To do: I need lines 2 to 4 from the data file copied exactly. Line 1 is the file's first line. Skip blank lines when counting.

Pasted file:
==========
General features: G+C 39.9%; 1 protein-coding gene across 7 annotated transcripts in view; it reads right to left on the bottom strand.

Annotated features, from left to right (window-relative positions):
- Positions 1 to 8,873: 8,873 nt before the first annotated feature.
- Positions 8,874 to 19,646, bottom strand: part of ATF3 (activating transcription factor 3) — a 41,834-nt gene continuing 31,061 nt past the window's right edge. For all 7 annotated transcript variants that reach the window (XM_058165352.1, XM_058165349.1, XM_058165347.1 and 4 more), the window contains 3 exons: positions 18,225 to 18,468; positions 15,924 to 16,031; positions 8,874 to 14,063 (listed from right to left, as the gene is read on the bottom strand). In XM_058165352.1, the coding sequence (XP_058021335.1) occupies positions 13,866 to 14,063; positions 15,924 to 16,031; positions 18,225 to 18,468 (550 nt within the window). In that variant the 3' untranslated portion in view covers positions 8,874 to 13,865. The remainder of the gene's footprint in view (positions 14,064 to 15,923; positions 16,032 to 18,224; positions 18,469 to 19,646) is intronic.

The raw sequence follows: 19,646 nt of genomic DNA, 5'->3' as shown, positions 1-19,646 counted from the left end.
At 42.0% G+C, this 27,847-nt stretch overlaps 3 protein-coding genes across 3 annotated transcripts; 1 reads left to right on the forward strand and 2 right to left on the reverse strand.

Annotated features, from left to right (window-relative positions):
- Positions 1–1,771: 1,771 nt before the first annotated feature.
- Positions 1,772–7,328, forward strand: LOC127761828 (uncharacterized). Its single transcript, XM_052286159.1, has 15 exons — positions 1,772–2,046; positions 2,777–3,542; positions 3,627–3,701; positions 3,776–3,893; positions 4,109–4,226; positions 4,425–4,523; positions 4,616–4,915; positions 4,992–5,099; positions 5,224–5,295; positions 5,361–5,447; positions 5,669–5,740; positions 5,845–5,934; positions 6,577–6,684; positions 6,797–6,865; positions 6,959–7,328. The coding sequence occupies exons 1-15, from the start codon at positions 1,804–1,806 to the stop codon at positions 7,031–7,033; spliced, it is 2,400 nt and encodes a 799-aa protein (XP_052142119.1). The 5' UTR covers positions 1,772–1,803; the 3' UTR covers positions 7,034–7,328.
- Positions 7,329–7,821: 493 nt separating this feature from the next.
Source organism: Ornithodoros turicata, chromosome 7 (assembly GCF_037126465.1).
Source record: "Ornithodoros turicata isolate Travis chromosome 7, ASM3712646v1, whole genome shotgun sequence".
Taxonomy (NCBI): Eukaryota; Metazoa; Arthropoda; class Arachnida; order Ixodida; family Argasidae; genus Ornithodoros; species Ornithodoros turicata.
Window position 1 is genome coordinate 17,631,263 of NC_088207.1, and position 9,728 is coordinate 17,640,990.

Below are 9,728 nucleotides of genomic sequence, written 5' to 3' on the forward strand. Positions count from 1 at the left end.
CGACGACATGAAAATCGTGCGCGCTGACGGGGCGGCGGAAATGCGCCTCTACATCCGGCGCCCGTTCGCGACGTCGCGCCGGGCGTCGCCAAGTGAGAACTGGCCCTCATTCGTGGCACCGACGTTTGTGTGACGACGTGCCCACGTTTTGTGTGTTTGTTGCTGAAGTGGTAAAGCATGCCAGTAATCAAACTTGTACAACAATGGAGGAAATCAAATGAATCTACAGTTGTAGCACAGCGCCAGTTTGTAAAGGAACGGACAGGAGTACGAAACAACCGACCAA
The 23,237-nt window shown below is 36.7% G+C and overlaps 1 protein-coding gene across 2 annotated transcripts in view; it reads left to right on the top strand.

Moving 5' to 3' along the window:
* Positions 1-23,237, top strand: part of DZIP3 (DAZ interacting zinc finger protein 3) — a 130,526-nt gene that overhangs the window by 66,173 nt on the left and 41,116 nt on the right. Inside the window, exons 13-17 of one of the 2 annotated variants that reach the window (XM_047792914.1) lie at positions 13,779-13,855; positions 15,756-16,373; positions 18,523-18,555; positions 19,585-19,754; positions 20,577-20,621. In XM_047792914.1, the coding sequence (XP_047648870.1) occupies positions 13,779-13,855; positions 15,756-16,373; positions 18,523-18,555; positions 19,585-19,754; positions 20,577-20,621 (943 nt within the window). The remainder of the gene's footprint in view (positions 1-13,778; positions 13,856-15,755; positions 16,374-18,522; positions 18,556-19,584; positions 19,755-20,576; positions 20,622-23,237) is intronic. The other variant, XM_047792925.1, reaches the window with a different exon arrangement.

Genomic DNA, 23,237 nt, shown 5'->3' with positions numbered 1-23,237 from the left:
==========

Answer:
Annotated features, from left to right (window-relative positions):
- Positions 1 to 8,873: 8,873 nt before the first annotated feature.
- Positions 8,874 to 19,646, bottom strand: part of ATF3 (activating transcription factor 3) — a 41,834-nt gene continuing 31,061 nt past the window's right edge. For all 7 annotated transcript variants that reach the window (XM_058165352.1, XM_058165349.1, XM_058165347.1 and 4 more), the window contains 3 exons: positions 18,225 to 18,468; positions 15,924 to 16,031; positions 8,874 to 14,063 (listed from right to left, as the gene is read on the bottom strand). In XM_058165352.1, the coding sequence (XP_058021335.1) occupies positions 13,866 to 14,063; positions 15,924 to 16,031; positions 18,225 to 18,468 (550 nt within the window). In that variant the 3' untranslated portion in view covers positions 8,874 to 13,865. The remainder of the gene's footprint in view (positions 14,064 to 15,923; positions 16,032 to 18,224; positions 18,469 to 19,646) is intronic.